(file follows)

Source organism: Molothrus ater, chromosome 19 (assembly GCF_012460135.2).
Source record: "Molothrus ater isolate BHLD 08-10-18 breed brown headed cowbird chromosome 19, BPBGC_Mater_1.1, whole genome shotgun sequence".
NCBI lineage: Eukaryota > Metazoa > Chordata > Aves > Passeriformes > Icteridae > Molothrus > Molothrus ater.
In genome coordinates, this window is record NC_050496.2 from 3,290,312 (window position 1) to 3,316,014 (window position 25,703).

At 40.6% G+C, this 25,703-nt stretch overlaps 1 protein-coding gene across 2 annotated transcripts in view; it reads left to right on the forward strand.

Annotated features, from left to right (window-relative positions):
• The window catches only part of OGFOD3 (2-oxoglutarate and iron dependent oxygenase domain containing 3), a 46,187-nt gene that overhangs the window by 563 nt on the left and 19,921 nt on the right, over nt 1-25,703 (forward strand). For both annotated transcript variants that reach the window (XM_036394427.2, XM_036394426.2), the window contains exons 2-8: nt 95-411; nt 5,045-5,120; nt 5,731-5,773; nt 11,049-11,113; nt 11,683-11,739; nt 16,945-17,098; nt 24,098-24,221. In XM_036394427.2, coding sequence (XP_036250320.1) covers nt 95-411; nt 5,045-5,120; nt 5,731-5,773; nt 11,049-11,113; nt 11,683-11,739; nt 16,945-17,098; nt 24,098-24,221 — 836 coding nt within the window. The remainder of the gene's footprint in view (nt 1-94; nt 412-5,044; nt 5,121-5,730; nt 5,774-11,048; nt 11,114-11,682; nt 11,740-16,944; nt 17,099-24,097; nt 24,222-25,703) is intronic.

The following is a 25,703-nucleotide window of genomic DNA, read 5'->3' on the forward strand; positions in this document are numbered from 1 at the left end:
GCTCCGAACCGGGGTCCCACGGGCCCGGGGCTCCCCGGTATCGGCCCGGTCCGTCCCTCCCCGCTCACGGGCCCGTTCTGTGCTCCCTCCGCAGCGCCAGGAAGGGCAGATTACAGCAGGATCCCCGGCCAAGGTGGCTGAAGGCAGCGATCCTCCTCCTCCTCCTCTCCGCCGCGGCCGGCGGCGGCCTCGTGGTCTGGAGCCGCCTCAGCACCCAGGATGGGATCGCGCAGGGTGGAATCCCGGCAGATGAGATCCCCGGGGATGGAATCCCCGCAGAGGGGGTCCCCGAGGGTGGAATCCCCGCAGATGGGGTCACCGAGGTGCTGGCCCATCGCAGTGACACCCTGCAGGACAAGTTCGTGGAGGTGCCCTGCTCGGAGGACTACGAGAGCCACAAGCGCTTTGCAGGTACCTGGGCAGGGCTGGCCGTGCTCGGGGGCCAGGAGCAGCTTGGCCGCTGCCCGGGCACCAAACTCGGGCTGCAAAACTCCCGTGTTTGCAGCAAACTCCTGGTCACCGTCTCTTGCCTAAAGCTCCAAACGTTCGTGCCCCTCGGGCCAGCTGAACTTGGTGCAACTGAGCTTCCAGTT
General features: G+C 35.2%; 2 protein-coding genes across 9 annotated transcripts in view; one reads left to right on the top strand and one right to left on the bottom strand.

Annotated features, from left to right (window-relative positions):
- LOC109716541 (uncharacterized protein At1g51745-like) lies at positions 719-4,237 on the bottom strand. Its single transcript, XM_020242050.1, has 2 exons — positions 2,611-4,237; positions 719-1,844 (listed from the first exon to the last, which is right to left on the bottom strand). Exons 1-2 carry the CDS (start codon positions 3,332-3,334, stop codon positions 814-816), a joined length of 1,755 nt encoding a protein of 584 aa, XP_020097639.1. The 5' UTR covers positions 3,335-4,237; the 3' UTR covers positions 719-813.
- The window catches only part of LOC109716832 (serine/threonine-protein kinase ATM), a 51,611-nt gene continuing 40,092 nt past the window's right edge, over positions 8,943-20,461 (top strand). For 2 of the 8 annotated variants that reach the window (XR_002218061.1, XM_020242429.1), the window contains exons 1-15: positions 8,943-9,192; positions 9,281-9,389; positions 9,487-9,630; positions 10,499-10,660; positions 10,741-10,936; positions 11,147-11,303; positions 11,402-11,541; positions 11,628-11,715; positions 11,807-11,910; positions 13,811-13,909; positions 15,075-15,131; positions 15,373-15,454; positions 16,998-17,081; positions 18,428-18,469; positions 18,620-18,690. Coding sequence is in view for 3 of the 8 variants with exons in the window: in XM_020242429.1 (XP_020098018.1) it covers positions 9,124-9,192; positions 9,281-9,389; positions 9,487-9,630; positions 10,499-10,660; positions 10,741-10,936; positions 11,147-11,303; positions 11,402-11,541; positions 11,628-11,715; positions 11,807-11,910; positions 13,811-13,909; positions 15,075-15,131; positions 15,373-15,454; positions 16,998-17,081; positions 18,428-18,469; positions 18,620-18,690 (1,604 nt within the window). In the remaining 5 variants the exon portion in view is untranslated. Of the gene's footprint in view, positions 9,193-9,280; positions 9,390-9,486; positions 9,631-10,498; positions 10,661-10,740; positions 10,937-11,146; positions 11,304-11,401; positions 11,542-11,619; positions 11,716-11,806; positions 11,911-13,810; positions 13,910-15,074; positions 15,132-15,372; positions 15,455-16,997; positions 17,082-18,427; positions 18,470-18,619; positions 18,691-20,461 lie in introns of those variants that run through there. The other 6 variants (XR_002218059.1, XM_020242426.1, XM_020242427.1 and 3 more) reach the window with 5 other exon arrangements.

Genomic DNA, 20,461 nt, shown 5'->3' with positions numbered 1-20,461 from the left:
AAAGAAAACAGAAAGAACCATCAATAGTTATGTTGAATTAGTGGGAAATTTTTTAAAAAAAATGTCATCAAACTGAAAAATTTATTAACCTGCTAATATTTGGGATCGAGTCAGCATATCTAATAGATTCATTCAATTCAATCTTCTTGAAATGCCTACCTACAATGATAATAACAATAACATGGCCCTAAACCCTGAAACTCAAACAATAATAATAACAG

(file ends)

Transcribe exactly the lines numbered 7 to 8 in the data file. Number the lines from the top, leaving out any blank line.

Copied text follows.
• The window catches only part of OGFOD3 (2-oxoglutarate and iron dependent oxygenase domain containing 3), a 46,187-nt gene that overhangs the window by 563 nt on the left and 19,921 nt on the right, over nt 1-25,703 (forward strand). For both annotated transcript variants that reach the window (XM_036394427.2, XM_036394426.2), the window contains exons 2-8: nt 95-411; nt 5,045-5,120; nt 5,731-5,773; nt 11,049-11,113; nt 11,683-11,739; nt 16,945-17,098; nt 24,098-24,221. In XM_036394427.2, coding sequence (XP_036250320.1) covers nt 95-411; nt 5,045-5,120; nt 5,731-5,773; nt 11,049-11,113; nt 11,683-11,739; nt 16,945-17,098; nt 24,098-24,221 — 836 coding nt within the window. The remainder of the gene's footprint in view (nt 1-94; nt 412-5,044; nt 5,121-5,730; nt 5,774-11,048; nt 11,114-11,682; nt 11,740-16,944; nt 17,099-24,097; nt 24,222-25,703) is intronic.

The following is a 25,703-nucleotide window of genomic DNA, read 5'->3' on the forward strand; positions in this document are numbered from 1 at the left end: